Go Wild

A new publication from Hvass & Hannibal uses lush illustrations and poetry by Angela McAllister to tell the stories of the world's wildest endangered habitats. We caught up with Sofie Hannibal and Nan Na Hvass to find out more...

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How did the book come about, and when did you first start working with Wide Eyed Editions?
We’ve worked with Wide Eyed Editions before, a few years ago, when we released our first two children’s books: Technicolour Treasure Hunt and Patterntastic Treasure Hunt. Later, they proposed that we make a new book together, based on our personal illustration piece called ‘Time Stood Still’, and that illustration is now the cover of Wild World, altered a tiny bit to fit with the contents of the book.

What is the book about, and what attracted you to the project?
The book depicts 13 different natural habitats, showing the plants and wild life that live there. It is a gentle reminder of how our precious natural environments are threatened and need protection. We wanted to make this book because it was a great possibility to showcase our work in this format, and we’ve long dreamed of creating a very intricately illustrated book.

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What was your starting point for the illustrations and where did you look for reference materials?
The book is based on our personal illustration piece Time Stood Still – the whole concept of Wild World is actually based on this illustration. Also, since childhood we’ve been admirers of Kit Williams’ books and their beautiful, precise illustrations that are so close to reality but still so incredibly dreamy.

What were the biggest challenges posed by the project, and how did you overcome them?
Usually our illustrations are more fictive and abstract, often depicting unreal or surrealist environments, where we can let our imagination go wherever it wants to. So illustrating all these animals and habitats in a way that has enough precision to act educational for kids, but to still give them personality, was actually very challenging for us. In an ideal world we could have put everything aside and just worked on this for a whole year, but unfortunately that’s not a possibility, so it was quite hard work getting it all done among all our other projects!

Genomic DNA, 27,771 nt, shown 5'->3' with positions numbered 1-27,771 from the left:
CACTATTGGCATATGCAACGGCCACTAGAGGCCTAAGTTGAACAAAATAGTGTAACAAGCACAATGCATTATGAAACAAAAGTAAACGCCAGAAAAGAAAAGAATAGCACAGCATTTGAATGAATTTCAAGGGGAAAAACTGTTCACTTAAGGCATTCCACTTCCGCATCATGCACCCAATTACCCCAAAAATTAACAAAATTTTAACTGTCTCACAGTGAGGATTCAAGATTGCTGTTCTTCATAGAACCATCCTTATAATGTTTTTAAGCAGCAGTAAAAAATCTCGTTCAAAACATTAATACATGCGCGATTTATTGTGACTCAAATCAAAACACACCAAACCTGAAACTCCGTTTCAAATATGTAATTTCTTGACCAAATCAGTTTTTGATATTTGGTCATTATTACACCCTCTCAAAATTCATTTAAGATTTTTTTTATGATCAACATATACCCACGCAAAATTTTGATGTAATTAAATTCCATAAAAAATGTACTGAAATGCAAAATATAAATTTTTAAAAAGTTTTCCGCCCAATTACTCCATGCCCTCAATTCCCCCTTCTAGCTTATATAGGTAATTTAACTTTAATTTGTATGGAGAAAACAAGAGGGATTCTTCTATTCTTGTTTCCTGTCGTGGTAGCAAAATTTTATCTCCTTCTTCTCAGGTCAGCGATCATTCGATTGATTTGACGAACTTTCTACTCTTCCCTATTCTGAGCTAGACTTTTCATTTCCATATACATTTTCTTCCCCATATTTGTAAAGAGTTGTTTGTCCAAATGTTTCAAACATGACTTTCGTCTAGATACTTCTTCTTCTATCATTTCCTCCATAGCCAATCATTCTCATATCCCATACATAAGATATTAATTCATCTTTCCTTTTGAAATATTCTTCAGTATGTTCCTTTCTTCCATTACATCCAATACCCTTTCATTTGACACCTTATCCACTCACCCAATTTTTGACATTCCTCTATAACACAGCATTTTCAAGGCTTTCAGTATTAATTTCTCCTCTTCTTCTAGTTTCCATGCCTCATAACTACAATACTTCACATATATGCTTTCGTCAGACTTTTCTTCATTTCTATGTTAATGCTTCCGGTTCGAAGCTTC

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How did the structure of the book develop, and was there a dialogue between yourselves and the writer of the poems, Angela McAllister, during the project?
The cover and some of the first spreads we did acted as inspiration for Angela, and then we think that once she came into the vibe of the book, it started to be her poems that acted as our briefs for each spread, so that we knew which animals and plants needed to appear in each illustration.

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Which part of the project do you think worked particularly well?
The parts where we could be more imaginative, like the coral spread for instance, as we could make up corals and sea plants that don’t necessarily exist. Whereas for some other spreads, we needed to be more realistic.

What are you working on next?
We are working with graphic identities for several music festivals, and right now we are working on an editorial illustration piece. We just did illustrations for an augmented reality project in China so hopefully that will be exciting to see!

Wild World is out now and available for purchase here.


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